A red ribbon is the symbol for World AIDS Day. (Photo: VCG)
An NGO in China is helping hundreds of HIV carriers across the country who are facing a drug shortage amid the coronavirus outbreak, in cooperation with the UNAIDS.
Bai Hua, the head of Beijing-based NGO Baihualin National Alliance, told the Global Times that although China has a policy that allows AIDS patients to get anti-HIV drugs for free in designated hospitals and the local Center for Disease Control and Prevention (CDC), most of the facilities are busy dealing with COVID-19 and are quarantined and half-blocked.
Bai said most of the patients get drugs every month. But the seriousness of the epidemic exceeded many people's expectations and some returned to their parents' homes carrying medicine that only lasts for a week.
UNAIDS said on their website on Wednesday that according to their survey, nearly a third of people living with HIV in China are at risk of running out of drugs amid the novel coronavirus epidemic. Patients have no idea how to get drugs as many regions in the country are sealing off traffic to control the spread of the novel coronavirus.
UNAIDS said they are collecting information of people in urgent need with the help of partners like Baihualin National Alliance. UNAIDS will donate protective outfits to hospitals and organizations, preventing those living with HIV from coronavirus infection.
Bai noted that previous reports like "AIDS drugs help combat coronavirus" stimulated the price of AIDS drugs, driving some to sell free drugs provided by government in the black market.
The NGO has set up more than 300 online chat groups involving more than 50,000 AIDS patients. About 1,200 patients asked for help since late January and more than 400 have received drugs for one to two weeks from the organization.
But Bai said some patients from remote regions, whose villages are blocked, cannot get the express deliveries which only arrive on the township level. The delivery is extremely slow amid the epidemic and some companies require prescriptions, he said.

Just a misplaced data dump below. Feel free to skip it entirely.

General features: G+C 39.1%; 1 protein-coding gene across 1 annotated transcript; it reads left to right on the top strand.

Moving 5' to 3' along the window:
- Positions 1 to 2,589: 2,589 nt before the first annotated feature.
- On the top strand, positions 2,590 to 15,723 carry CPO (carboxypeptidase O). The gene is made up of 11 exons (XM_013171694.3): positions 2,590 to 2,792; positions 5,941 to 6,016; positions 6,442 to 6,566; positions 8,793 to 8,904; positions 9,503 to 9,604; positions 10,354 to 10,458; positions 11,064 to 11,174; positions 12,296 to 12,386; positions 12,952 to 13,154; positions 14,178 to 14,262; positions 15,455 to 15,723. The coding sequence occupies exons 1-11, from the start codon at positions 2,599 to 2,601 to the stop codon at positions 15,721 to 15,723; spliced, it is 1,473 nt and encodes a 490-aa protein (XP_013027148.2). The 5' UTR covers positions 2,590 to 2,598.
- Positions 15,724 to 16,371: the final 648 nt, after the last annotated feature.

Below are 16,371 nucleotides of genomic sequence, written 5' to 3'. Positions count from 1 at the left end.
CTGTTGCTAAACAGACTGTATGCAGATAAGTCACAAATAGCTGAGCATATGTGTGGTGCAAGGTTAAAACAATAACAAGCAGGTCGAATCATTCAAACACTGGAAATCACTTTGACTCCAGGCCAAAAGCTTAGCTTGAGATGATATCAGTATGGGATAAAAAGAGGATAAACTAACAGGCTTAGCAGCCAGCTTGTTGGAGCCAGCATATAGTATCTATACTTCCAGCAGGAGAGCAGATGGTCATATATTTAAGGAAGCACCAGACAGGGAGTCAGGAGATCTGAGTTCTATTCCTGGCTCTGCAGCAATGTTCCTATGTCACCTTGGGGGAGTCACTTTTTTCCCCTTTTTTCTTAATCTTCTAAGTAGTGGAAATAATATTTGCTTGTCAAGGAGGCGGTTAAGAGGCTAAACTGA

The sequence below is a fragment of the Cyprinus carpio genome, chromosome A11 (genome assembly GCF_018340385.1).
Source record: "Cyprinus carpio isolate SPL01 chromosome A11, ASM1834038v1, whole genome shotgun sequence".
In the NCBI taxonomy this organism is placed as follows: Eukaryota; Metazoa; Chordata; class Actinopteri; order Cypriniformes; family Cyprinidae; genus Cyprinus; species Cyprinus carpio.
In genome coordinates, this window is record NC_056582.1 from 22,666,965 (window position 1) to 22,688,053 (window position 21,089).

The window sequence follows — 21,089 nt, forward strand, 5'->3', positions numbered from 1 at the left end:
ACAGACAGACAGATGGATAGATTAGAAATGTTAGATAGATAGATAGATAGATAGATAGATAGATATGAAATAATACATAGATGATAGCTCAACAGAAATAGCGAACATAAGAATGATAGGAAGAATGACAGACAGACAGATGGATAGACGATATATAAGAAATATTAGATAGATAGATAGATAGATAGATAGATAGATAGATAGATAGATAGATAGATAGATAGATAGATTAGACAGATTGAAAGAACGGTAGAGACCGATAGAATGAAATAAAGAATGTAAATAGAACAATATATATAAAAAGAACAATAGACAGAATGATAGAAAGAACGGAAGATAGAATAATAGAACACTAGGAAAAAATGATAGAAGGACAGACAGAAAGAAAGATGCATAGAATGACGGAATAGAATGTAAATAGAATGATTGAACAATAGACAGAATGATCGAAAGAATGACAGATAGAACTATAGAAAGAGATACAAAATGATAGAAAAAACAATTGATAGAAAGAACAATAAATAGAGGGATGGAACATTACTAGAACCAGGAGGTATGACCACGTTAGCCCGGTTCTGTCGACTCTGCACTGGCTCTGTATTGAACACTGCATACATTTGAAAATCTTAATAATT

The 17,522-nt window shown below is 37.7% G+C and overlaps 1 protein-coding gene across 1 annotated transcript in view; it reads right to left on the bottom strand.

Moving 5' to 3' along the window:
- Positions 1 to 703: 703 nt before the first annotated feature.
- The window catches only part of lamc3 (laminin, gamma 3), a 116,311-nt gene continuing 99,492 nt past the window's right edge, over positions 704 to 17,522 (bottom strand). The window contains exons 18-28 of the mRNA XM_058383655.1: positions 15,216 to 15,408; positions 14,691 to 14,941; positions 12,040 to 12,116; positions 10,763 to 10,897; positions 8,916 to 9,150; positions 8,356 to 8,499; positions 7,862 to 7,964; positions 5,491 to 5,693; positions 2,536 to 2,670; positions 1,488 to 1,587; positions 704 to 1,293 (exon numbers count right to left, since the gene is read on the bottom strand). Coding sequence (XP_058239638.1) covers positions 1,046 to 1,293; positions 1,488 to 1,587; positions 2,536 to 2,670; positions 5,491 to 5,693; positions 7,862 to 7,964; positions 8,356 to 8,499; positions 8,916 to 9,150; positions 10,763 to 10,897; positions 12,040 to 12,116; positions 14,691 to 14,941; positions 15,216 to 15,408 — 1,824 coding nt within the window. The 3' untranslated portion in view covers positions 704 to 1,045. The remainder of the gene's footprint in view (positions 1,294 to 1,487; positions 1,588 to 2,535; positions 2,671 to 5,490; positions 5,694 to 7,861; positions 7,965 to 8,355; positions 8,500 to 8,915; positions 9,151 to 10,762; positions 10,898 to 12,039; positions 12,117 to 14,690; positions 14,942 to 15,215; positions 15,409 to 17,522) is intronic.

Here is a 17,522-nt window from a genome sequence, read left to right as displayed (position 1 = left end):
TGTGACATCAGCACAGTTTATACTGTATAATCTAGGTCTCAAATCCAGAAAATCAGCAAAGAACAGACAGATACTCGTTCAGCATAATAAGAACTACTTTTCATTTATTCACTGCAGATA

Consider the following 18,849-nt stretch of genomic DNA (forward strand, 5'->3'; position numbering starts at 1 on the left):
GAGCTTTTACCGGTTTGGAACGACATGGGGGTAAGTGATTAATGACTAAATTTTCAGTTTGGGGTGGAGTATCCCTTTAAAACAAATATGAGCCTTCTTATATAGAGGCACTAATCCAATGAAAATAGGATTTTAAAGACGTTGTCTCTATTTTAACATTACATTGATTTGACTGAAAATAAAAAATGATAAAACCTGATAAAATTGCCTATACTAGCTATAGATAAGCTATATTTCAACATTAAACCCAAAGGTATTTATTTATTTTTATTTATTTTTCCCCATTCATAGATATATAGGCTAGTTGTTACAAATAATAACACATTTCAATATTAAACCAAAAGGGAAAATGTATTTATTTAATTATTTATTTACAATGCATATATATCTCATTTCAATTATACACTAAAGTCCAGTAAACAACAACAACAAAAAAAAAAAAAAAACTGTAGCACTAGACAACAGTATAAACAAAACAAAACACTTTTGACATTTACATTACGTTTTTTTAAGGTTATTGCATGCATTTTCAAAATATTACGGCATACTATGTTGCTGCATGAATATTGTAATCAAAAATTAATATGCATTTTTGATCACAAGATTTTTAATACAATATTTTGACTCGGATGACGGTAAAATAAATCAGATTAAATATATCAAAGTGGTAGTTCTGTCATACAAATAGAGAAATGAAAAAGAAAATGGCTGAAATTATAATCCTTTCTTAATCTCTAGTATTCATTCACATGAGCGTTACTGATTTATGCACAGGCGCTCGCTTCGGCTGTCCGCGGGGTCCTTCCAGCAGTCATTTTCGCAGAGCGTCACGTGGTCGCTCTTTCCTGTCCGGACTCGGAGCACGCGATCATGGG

Bai said more than 100 patients in the groups received drugs from other patients living nearby. The organization also suggested people running low on medicine but not in urgent need try their luck by calling their local CDC.
Bai reported the difficulties to China's central CDC on January 26. One day later, the center announced that AIDS patients could get one month's supply of drugs from the CDC where they were stuck in. In the past, patients could only get drugs from the CDC in their permanent residence.
Zhang Tong, an AIDS expert at Beijing You An Hospital, told the Global Times on Thursday that drug withdraws might damage an HIV carrier's immune system and cause drug resistance, making it more difficult to find suitable drug combinations to tame the virus.
Bai's NGO is also offering help to some foreigners who cannot receive welfare and adequate information in China.
"Not only AIDS needs our attention. Patients with Hepatitis B, diabetes and other chronic diseases are facing similar problems," said Bai. "Joint efforts are needed."